I’ve started a company company!
Frustration is the better mother of invention so 18 months ago I backed Ben to start Union. Mostly it was to shut him up. Ben is Thinkful’s former Head of People where he scaled us from 30 to 130 FTEs and played a critical role in our acquisition. But he spent 2020 complaining that the companies he was excited to work for were headed toward avoidable mistakes without the will to avoid them. For my part I had just left Chegg and was heading for some lived-through-M&A-and-integration-worked-full-time-since-2004-about-to-turn-40 time off.
My time off really was mostly time off: building a woodshop, traveling, all that good stuff. But backing Ben was so rewarding I found myself repeating it two more times with two other underappreciated founders, supporting two non-profits (Donate to Child Advocacy! Donate to freeCodeCamp!), advising and/or investing in 20 Seed to D-stage companies, and trying but failing to get excited about crypto.
Union is a recruiting firm that gets companies to hire better, retain longer, and manage performance without bias. Because of Ben in 10 years no one will hire in-house HR. I’ve backed him with early customer intros, a budget in case it wasn’t quickly profitable, and a promise to collaborate on how to grow.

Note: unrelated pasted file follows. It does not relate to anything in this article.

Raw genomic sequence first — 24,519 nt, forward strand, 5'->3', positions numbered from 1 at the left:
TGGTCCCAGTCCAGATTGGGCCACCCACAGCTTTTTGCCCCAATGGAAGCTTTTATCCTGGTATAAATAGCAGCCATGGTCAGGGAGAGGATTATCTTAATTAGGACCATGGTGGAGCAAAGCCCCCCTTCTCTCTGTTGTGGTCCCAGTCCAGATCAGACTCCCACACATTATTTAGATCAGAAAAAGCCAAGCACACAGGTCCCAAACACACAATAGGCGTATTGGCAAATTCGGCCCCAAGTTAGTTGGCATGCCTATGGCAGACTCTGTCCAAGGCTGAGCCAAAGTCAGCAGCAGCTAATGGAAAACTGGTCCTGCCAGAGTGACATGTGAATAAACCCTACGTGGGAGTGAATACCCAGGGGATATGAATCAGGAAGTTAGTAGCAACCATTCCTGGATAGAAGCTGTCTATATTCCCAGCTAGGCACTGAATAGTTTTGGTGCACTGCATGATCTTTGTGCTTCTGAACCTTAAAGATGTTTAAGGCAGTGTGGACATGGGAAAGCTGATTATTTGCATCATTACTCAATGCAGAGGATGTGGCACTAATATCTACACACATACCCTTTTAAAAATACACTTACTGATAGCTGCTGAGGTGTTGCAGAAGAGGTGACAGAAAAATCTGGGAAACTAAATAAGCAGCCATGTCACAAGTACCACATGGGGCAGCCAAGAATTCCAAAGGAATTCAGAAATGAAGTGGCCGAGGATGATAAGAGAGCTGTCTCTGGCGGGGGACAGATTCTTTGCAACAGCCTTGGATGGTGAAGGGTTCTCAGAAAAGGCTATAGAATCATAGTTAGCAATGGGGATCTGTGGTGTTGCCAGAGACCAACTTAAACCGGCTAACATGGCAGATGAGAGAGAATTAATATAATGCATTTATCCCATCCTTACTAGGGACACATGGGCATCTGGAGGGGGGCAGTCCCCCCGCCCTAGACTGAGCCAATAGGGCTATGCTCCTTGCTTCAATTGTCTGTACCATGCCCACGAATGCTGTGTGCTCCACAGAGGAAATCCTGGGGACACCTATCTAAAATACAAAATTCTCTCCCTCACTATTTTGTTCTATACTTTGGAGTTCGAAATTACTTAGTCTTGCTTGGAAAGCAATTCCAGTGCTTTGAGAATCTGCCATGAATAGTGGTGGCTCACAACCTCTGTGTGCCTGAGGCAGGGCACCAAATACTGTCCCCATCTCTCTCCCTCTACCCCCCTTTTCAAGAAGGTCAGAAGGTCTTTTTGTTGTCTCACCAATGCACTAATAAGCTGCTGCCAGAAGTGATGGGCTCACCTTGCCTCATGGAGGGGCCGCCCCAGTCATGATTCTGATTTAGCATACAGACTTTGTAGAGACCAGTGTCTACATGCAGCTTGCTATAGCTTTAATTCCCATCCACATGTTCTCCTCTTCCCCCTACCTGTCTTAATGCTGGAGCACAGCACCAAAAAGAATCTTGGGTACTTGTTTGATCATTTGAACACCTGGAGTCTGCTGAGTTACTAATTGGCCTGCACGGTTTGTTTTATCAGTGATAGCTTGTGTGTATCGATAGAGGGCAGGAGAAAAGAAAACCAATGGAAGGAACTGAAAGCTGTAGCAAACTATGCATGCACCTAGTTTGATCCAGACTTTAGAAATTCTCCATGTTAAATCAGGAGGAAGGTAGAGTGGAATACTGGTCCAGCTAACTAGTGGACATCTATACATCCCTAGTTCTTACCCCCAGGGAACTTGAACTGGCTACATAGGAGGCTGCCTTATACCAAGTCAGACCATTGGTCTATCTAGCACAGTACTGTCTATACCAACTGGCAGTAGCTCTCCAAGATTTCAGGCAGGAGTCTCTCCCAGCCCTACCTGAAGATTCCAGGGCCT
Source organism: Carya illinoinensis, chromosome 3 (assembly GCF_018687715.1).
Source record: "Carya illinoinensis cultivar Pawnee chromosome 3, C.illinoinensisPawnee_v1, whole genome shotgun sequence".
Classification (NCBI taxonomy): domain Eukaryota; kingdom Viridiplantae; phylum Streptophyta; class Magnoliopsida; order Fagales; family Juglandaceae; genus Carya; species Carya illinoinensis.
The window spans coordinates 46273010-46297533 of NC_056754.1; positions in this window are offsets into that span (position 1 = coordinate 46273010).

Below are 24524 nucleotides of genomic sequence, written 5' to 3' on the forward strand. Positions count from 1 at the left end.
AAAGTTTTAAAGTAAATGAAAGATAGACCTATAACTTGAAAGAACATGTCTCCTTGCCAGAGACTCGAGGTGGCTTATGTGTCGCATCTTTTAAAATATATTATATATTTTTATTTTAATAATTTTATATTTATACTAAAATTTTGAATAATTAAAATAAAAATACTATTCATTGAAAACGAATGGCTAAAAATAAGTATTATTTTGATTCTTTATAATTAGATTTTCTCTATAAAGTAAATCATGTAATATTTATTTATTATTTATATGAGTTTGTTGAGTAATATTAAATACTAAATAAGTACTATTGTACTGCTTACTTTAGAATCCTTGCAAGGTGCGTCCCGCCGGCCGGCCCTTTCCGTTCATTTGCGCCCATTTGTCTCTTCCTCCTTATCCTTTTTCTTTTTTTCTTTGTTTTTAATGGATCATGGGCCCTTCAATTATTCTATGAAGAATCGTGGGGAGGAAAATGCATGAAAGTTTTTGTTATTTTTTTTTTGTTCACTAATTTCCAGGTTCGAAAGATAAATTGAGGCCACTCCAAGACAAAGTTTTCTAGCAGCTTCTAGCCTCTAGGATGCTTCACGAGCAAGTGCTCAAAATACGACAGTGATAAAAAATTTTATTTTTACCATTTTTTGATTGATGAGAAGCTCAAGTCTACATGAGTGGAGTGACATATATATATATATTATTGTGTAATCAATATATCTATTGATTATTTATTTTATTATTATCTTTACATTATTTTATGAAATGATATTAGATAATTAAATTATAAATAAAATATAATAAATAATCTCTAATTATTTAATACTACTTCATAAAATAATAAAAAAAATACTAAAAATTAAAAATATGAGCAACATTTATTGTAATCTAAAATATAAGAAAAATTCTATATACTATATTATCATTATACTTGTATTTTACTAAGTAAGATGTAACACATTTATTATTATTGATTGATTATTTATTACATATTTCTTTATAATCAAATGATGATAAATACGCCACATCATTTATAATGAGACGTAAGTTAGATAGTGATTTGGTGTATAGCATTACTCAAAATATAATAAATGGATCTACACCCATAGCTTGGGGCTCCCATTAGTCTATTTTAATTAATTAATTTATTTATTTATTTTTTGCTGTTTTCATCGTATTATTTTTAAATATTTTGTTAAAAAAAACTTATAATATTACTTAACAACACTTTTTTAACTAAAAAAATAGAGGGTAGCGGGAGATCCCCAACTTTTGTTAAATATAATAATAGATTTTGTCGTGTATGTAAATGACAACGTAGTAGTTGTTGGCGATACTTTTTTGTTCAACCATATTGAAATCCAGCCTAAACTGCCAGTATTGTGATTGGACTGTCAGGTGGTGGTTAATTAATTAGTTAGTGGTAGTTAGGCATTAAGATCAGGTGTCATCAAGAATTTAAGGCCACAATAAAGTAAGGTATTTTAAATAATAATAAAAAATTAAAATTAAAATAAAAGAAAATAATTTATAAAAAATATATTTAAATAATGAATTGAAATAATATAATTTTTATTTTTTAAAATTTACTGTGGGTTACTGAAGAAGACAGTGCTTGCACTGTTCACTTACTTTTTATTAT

The last 18 months taught me something stupidly unexpected: There’s boundless fulfillment in helping someone else succeed. That’s weird, right? Have I mentioned I was the CEO of Thinkful, an entire school based on mentoring? Yes, well, perhaps Ben, Blake, Parniyan, and Arlyss have just shown me how to mix co-founding (which I’ve loved since 2009!) and mentoring (which I fell in love with thanks to Dan in 2012!) and investing (which is nearly criminally not time consuming…).
Which brings us to starting a company company. Three days a week I’m now working as a co-founder on three companies under the arbitrarily named holding company “503 Corp”. Union is profitable, growing 10% monthly, isn’t saas (yet) and as a result can’t yet be a monopoly (and so isn’t yet raising money). The others are earlier, but like Union, need to exist. Aside from their great co-founders, each share a belief that companies and careers will be better with fewer cost centers. Instead of reluctantly hiring cost center FTEs then slowly integrating software together, companies by 2030 will hire great experts that come bundled with best in class software that can be piloted cheaply, turned on quickly, and scaled endlessly. 503 is testing where that thesis proves most true. Put another way, 503 is creating companies like Pilot, which already bundles bookkeeping with QuickBooks. Union is Pilot for HR, the second company is Pilot for FP&A, and the third, GoodGig, is Pilot for subcontracting.
My other days are spent researching, maybe another company, we’ll see.